Smith noted that the issue of medical marijuana has bipartisan appeal: Republican candidates won a clean sweep in Arizona last month, but voters still approved the use of medical marijuana. “This is not a left issue,” he said. “This is a mainstream issue, and Republicans should embrace it.”

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  • DeepCough

    I still don’t understand why an industry needs to exist for it to be legal to smoke weed in the first place. This growing “cannabis industry” is just lending itself to the fascist model every other industry in the United States
    has established to give “rights” and money to a select few people, if California’s dispensary model is any
    indicator.

  • DeepCough

    I still don’t understand why an industry needs to exist for it to be legal to smoke weed in the first place. This growing “cannabis industry” is just lending itself to the fascist model every other industry in the United States
    has established to give “rights” and money to a select few people, if California’s dispensary model is any
    indicator.

    • Honu

      You’re right DeepCough (without your name , you don’t get off) but without some lobby muscle and a national organization, marijuana will probably stay a fringe issue and never be legalized. To me it’s about the right to use (or abuse) a substance of your own free will. Pot is too much of a cash crop not to be corporatized. If it takes going in this direction, so be it. It would probably become a mainstream industry no matter what even if it is subject to the same limitations as liquor and tobacco and taxed all to hell.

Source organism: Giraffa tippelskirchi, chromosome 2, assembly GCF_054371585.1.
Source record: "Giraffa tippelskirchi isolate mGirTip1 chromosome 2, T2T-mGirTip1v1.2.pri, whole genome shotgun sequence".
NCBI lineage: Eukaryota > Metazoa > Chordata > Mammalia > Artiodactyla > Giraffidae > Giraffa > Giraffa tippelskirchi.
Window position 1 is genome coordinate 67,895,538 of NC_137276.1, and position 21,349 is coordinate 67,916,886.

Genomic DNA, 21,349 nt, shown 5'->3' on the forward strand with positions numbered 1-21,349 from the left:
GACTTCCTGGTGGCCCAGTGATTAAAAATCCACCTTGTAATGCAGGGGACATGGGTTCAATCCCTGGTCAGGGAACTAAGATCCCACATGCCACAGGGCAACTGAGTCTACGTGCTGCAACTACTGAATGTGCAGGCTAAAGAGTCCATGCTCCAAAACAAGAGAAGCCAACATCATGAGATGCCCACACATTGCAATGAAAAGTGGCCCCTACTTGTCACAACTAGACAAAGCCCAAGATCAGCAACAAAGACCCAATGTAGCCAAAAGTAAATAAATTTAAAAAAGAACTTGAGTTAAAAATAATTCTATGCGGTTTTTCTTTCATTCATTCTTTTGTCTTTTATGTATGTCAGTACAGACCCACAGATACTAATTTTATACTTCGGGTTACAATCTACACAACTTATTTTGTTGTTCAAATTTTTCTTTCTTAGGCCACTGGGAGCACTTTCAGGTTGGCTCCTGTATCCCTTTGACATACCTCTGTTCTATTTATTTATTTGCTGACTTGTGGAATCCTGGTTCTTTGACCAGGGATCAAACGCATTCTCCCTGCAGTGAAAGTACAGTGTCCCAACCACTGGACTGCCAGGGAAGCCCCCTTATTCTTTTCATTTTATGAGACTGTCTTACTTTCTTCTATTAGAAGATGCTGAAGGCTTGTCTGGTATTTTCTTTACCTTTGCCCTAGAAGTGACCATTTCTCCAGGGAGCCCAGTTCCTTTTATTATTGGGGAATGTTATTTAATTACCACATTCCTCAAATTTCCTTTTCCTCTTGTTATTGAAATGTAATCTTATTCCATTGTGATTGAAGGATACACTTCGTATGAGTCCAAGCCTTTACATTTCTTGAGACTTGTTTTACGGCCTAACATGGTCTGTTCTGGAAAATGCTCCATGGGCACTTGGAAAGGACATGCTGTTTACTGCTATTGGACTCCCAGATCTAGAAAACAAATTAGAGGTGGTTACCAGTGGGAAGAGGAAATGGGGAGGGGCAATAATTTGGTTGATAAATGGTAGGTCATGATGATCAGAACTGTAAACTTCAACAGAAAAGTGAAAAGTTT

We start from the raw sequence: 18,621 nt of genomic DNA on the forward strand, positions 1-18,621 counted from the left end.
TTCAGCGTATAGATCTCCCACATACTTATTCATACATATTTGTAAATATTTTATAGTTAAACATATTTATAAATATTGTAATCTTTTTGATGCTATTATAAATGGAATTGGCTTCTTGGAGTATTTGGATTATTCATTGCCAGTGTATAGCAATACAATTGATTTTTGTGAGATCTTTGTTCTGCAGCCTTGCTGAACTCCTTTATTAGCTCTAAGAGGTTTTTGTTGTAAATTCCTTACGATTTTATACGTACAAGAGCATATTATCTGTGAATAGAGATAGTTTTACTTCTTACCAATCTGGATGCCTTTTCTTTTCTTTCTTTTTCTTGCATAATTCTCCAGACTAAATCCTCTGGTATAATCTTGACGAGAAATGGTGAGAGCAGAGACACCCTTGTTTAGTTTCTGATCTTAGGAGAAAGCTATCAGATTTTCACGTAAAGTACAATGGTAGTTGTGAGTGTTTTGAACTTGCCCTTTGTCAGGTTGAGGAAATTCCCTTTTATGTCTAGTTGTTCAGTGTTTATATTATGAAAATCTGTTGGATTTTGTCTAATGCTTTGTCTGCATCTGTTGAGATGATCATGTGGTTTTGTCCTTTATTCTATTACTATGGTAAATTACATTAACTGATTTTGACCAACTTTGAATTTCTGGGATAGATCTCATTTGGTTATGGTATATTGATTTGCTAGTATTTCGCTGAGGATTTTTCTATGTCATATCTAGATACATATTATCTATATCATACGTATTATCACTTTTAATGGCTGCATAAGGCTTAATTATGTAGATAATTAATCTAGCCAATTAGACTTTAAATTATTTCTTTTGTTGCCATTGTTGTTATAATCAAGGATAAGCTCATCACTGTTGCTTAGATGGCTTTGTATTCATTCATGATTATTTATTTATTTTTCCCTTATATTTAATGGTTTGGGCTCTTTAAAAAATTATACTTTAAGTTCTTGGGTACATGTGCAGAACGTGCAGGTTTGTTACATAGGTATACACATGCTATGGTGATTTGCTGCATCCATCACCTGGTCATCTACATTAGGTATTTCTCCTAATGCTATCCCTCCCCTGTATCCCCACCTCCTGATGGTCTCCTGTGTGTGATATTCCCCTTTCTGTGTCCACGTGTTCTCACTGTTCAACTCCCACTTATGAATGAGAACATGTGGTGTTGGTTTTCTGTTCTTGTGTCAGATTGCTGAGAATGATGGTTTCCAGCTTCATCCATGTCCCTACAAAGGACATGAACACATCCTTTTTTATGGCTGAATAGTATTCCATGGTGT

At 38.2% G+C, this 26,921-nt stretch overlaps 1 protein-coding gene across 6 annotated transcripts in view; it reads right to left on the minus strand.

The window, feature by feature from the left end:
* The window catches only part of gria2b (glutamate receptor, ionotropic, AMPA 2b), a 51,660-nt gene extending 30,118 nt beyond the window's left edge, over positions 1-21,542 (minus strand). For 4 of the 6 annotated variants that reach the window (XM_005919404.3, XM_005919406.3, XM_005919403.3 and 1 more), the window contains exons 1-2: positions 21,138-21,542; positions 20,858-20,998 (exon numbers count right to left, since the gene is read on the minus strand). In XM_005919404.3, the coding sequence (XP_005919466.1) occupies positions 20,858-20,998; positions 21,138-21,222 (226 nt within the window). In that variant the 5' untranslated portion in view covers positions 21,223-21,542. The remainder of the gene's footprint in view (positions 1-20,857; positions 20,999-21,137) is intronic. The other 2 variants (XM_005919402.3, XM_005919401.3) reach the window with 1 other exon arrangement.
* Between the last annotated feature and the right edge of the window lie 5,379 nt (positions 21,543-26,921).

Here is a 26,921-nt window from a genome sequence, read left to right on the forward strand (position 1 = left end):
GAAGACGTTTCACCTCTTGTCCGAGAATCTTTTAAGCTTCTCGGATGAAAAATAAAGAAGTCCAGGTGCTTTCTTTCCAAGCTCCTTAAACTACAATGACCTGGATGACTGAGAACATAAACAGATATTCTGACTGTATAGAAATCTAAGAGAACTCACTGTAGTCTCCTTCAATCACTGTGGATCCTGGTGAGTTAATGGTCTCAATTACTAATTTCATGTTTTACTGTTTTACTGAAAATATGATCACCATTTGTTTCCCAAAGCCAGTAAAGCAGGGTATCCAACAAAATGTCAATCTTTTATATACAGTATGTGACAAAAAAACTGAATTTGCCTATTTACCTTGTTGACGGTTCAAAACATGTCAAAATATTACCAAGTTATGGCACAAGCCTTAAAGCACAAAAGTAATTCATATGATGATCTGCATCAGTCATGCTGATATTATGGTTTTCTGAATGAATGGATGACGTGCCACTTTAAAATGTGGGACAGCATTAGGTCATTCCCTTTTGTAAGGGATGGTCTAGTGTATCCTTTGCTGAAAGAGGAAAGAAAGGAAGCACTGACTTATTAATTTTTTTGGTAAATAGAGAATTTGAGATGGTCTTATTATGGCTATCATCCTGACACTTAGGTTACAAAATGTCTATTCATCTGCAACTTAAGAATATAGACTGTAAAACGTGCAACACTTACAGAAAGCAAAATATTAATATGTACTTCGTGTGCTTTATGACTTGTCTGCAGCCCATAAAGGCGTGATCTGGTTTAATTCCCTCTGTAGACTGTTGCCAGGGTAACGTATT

• Honu

    You’re right DeepCough (without your name , you don’t get off) but without some lobby muscle and a national organization, marijuana will probably stay a fringe issue and never be legalized. To me it’s about the right to use (or abuse) a substance of your own free will. Pot is too much of a cash crop not to be corporatized. If it takes going in this direction, so be it. It would probably become a mainstream industry no matter what even if it is subject to the same limitations as liquor and tobacco and taxed all to hell.

  • Mhonohan

    Of course they need to get tough on people growing on Federal lands. For one, that is not the intent of the land. Second, most of those growers are Mexican thugs and are dangerous. On the other hand, the best way to stop all that is let me grow my weed on my property. What part of liberty to Congressmen not understand.

  • Mhonohan

    Of course they need to get tough on people growing on Federal lands. For one, that is not the intent of the land. Second, most of those growers are Mexican thugs and are dangerous. On the other hand, the best way to stop all that is let me grow my weed on my property. What part of liberty to Congressmen not understand.

  • havoc

    why is it still illigal i tough it was going to be legalized with tabacco and alcohol becuase there worst then cannabis

  • havoc

    why is it still illigal i tough it was going to be legalized with tabacco and alcohol becuase there worst then cannabis

  • emilio

    and another thing whether its legal or not people are still going to smoke it so there just getting arrestted for the reason whats so ever i think if you were to arrest everyone who smokes weed almost eveyone in the world would be in jail

  • emilio

    and another thing whether its legal or not people are still going to smoke it so there just getting arrestted for the reason whats so ever i think if you were to arrest everyone who smokes weed almost eveyone in the world would be in jail